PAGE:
Warnbro man’s idea to help improve communication for vulnerable people

Warnbro man’s idea to help improve communication for vulnerable people

A WARNBRO man has devised a system to help assist vulnerable people who may be faced with stressful situations.

The brainchild of Craig Wilson, the Self Care Rapid Aid Message (or SCRAM) is a unique system that uses QR codes to communicate issues and information between vulnerable people, their loved ones and authorities.

When scanned, depending on the level of authority of the scanner, information such as the person’s name, photo ID, emergency contact and advice on how to interact with them will be displayed.

Paramedics and police officers would also gain access to doctor verified information including blood type and chronic primary diagnosis.

Upon scanning, the system will also automatically send a message to the emergency contact letting them know their loved one may be in trouble or a stressful situation with a map showing where it occurred.

Mr Wilson said he was prompted into action after an incident involving one of his support group members.

“I’d have to say it was the straw that broke the camels back when one of our support group members was going through a rough time and she had an event where police had to come into her home…” he said.

“The sequence of events that occurred with assertive instructions and not knowing she had a diagnosed disability led to her being cuffed and forced into a police car then taken to a hospital where she had to be accompanied by an officer to help hospital staff control her.”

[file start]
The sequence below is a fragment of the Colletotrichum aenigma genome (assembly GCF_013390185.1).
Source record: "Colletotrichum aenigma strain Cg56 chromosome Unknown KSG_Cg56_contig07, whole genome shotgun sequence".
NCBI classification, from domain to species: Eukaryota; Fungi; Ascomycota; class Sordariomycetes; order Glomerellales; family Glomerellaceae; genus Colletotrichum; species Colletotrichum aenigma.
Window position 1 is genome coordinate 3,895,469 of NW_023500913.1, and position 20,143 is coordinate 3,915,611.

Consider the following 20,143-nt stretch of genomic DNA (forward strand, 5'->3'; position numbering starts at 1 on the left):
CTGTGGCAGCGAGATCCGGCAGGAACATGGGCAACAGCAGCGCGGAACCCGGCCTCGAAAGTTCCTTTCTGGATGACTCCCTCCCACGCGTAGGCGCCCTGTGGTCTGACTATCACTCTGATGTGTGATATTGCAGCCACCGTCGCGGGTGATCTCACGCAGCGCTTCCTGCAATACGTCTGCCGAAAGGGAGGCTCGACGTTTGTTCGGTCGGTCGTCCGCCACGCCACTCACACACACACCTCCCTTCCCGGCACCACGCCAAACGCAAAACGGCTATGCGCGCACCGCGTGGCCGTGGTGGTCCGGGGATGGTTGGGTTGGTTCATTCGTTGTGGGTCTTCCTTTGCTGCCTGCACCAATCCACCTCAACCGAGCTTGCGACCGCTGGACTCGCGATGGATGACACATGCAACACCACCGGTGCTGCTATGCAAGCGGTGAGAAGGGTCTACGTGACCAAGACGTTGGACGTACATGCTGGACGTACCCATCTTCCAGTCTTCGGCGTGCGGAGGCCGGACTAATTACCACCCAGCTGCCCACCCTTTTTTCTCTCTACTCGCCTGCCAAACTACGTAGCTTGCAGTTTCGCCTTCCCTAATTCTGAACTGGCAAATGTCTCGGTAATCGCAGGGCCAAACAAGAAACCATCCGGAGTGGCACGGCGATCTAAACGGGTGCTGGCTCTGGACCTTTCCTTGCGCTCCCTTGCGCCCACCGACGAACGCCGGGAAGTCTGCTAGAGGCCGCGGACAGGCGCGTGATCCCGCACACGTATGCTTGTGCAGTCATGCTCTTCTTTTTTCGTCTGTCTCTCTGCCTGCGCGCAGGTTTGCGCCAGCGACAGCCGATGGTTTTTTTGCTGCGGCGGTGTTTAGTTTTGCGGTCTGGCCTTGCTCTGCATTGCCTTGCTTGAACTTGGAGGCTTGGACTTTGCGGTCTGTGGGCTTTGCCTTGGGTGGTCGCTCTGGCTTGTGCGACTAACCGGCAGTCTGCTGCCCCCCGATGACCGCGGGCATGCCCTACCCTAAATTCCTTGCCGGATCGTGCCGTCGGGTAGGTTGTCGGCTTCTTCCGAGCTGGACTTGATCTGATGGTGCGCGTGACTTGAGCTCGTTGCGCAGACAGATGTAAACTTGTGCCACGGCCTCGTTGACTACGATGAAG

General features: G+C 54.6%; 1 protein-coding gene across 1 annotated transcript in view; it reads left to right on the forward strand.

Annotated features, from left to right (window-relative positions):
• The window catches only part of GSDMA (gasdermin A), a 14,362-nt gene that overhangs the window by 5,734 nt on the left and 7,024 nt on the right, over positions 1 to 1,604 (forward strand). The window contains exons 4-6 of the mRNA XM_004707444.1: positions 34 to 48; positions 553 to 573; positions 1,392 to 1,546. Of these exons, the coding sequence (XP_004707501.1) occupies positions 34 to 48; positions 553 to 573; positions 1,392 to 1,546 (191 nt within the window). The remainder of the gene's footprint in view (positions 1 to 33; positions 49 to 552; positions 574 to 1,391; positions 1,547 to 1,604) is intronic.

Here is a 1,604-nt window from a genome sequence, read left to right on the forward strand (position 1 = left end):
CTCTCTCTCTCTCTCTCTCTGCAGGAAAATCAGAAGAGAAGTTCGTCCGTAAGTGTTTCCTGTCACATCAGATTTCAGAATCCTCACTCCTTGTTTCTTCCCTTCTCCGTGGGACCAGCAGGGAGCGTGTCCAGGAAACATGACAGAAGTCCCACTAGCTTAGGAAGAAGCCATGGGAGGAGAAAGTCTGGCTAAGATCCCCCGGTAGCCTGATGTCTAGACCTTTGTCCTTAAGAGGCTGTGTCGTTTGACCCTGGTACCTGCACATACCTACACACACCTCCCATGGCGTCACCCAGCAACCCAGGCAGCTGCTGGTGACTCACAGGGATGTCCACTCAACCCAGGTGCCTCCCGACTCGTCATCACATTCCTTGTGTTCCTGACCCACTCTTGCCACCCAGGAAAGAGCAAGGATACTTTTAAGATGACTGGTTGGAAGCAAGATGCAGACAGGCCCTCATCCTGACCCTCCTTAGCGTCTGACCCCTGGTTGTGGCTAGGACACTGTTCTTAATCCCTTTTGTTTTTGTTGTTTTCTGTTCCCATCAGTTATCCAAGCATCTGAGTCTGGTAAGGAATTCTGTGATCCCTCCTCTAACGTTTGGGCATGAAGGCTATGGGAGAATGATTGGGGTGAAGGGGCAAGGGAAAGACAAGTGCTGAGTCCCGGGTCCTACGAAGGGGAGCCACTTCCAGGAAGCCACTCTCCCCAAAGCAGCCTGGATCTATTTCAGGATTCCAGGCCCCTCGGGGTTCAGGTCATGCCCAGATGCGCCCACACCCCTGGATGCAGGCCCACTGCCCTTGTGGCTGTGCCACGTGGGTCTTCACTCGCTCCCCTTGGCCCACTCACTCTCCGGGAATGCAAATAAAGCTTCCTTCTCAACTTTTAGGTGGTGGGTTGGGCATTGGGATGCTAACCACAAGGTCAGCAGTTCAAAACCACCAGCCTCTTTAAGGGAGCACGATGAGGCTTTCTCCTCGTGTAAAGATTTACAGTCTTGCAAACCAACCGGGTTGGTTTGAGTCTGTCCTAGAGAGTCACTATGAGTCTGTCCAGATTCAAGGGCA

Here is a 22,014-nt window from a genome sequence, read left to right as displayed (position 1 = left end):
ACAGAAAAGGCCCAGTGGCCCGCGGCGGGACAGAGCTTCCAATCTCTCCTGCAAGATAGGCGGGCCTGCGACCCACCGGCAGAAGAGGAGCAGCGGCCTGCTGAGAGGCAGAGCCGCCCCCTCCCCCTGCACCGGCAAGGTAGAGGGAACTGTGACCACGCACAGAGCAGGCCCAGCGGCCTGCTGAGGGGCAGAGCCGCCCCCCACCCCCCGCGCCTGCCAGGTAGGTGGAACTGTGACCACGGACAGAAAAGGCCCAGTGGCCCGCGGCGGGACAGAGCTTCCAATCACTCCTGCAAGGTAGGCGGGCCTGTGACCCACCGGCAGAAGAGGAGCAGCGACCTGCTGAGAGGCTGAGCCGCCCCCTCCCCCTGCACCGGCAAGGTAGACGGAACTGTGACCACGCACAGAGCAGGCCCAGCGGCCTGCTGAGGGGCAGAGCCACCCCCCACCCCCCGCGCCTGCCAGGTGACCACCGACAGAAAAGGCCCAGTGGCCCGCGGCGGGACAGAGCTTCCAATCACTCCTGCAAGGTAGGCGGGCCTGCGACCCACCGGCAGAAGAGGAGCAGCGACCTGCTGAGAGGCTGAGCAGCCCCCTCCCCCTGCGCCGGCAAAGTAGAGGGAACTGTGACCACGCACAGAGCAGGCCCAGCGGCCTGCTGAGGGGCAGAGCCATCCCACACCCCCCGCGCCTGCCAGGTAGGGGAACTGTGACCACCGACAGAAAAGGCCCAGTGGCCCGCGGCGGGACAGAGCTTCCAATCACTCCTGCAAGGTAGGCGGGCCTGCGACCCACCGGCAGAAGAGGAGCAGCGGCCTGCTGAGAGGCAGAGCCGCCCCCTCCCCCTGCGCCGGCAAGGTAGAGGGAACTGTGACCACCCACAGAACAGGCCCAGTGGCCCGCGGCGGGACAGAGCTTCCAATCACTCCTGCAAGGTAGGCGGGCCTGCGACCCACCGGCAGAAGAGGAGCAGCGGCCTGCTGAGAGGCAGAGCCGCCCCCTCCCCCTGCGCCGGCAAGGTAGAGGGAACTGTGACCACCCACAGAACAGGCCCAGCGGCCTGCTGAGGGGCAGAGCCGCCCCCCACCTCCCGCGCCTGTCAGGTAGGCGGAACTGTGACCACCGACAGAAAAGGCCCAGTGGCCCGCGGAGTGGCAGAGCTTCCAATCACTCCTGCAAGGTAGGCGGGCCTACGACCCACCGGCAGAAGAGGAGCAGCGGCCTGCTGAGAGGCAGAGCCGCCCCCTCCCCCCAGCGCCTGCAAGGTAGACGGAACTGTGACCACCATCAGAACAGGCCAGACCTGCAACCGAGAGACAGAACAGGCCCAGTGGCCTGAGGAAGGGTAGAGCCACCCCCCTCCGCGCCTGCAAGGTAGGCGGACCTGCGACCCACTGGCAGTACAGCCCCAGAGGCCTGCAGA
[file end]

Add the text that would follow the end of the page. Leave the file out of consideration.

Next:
This situation, Mr Wilson said, could have been avoided if the SCRAM was deployed.

“Being a support system, it is used in times when a person with you would normally assist by stepping in,” he said.

“But when you’re alone and still need that help, that’s when you use SCRAM.

However, it is not just vulnerable people who can use the system with parents also able to used it to locate children who may become lost or simply to let you know they arrived where they are meant to be by scanning the card and sending the automated message, map and all.

Mr Wilson said conversations with St Johns Ambulance and WA Police were occurring with the hope that one day SCRAM may be used on the frontline.

“SCRAM is already being used by people and like it or not, front line services need to be aware of what this is and how it can help when people show it to them,” he said.

“St John Ambulance have been providing lots of help and are waiting to see how things go. The WA Police force is going to send an internal newsletter around to inform the officers.

“Like all new things, integration will take time, not everyone has QR scanners on an internet ready device and more advanced development is on its way. But as needs are found and solutions identified, work will be carried out to address it.”

A sufferer of epilepsy, Mr Wilson said the system took longer than it should have to develop but would not let its progress come at a cost.

“It has been a marathon effort over the last year or so in one way or another,” he said.

“At my best I could program a day at a time. When I could work after a seizure, I had to do simple tasks to avoid damaging the coding done.

“The personal effort to get things done is immense and although I’m doing it from my kids, I try not to think about who it will also benefit so as to reduce the stress associated with responsibility.

“I’m always aware of the time taken from my family and make an effort to put time in every week to spend individual time with each person. But that just helps me see how much support they need on an average day.

“In some ways it helps keep me focused and motivated.”